What’s new in Oman’s healthcare industry?

27 Sep 2018
POSTED BY Y Magazine

Burjeel Hospital is paving the way for healthcare in the Sultanate with a forward-thinking approach to accessing medical services.

Oman’s healthcare expenditure is expected to grow at a compounded annual growth rate (CAGR) of 9.1 per cent to US$4.9 billion (RO1.9bn) in 2022, according to the GCC Healthcare Industry report published by Alpen Capital.

Apart from indicators such as strong economic performance, rising population and increased prevalence of chronic diseases; significant growth within Oman’s healthcare industry over the recent years is also believed to being facilitated by a rapid growth of private hospitals.

A notable entry into Oman has been Burjeel Hospital, which has established itself as a premium healthcare provider in the Sultanate.

“Burjeel Hospital belongs to VPS Healthcare and the group has three hospitals and two medical centres in Oman. We started our first hospital in Sohar in 2011 and another the following year in Salalah,” said Dr. Rohil Raghavan, CEO of VPS Healthcare in Oman.

Located within the commercial hub of Al Khuwair, Burjeel Hospital offers a 7-star hospitality experience to meet the demands and expectations of today’s locals and residents.

“We have set a benchmark in Oman in terms of the standard of private healthcare that is on a par with or even more than renowned international hospitals,” Dr Raghavan said.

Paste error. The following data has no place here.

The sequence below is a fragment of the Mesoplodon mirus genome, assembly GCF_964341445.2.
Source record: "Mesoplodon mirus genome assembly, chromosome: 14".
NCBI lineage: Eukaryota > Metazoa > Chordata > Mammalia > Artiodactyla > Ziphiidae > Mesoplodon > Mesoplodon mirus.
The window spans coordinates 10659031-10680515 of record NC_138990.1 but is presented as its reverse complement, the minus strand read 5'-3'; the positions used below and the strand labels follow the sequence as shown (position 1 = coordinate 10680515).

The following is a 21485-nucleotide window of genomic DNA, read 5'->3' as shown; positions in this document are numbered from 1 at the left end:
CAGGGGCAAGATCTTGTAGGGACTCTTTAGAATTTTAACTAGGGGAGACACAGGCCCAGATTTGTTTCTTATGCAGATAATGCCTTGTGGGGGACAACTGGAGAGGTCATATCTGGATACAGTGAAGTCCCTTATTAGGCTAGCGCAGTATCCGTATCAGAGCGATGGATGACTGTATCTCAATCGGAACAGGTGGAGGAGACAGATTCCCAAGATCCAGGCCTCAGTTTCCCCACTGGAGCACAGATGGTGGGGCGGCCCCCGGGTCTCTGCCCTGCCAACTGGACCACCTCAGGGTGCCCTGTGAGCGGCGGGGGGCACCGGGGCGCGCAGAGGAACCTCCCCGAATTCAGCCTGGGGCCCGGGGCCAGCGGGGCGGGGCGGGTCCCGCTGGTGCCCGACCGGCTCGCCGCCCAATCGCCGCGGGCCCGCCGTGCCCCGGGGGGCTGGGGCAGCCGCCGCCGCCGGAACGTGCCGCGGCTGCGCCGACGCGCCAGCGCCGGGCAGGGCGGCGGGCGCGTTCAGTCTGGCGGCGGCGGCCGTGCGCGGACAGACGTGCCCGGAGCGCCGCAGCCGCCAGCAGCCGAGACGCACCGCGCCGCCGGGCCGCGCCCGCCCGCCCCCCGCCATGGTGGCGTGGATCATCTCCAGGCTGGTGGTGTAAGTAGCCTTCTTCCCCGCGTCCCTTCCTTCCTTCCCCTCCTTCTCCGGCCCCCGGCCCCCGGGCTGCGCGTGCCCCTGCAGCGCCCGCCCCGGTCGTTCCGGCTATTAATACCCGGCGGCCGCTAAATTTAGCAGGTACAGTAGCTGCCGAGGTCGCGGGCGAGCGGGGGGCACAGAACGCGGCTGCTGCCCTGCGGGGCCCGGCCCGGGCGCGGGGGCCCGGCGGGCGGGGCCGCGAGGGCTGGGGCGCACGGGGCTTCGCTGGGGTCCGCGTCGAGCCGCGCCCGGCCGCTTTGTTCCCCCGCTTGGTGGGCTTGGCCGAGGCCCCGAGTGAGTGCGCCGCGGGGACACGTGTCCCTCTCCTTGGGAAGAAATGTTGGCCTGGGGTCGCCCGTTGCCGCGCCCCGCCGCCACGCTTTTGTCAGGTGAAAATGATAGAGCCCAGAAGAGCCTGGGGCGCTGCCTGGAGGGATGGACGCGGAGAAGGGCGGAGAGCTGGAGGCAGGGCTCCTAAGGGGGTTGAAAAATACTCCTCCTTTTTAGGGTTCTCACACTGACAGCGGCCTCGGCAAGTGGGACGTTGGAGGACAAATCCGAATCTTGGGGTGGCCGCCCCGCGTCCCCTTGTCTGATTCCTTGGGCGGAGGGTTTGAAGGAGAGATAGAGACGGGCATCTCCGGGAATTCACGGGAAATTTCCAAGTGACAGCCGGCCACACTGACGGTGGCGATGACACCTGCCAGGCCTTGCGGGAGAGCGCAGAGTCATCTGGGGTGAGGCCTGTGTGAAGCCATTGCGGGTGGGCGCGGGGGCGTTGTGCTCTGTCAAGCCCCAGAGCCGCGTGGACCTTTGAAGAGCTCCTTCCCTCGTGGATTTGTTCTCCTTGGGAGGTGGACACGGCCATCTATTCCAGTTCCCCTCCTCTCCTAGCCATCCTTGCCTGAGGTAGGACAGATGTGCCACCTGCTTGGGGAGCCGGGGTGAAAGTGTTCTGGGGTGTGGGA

Over the past five years, there has been a 56-per cent drop in the number of patients that were sent abroad for treatment and, according to Dr. Raghavan, the aim is to make Burjeel the one-stop shop.

“The health system in Oman is improving every year. At Burjeel, we now have a broader variety of specialties. Our aim is to make Burjeel the one-stop shop for all treatment and this will rapidly reduce the number of people travelling abroad,” he explained.

On the strategic role played by private medical providers, Dr. Raghavan believes that Oman faces an increasing demand for healthcare, both for preventative and interventional services.

“Like every other country, the cost of providing healthcare continues to rise significantly, as new diagnostic equipments, treatment protocols, medications and highly-skilled staff are needed,” he noted.

With the government planning a compulsory insurance policy for both Omanis and expats, Dr. Raghavan said it will further improve the quality of the healthcare sector in Oman.

“I am sure the mandatory health insurance will be a revolution. As of now only a fraction of Omanis and expats in the private sector are covered for medical insurance. The medical care for all will not only strengthen the health sector but also improve the quality provided to these patients.”

Next month, Burjeel, in collaboration with its VPS partner Lakeshore Hospital in India, plans to open the first medical oncology service in the private sector.

Dr Raghavan added: “They (Lakeshore Hospital) will be setting the protocols for us. We already have doctors on board to start the service. An Omani patient who goes to Lakeshore Hospital for treatment can continue their oncology service at Burjeel Hospital. The Oncology care has been given a lot of emphasis by our Group with a production line of oncology medicines.”

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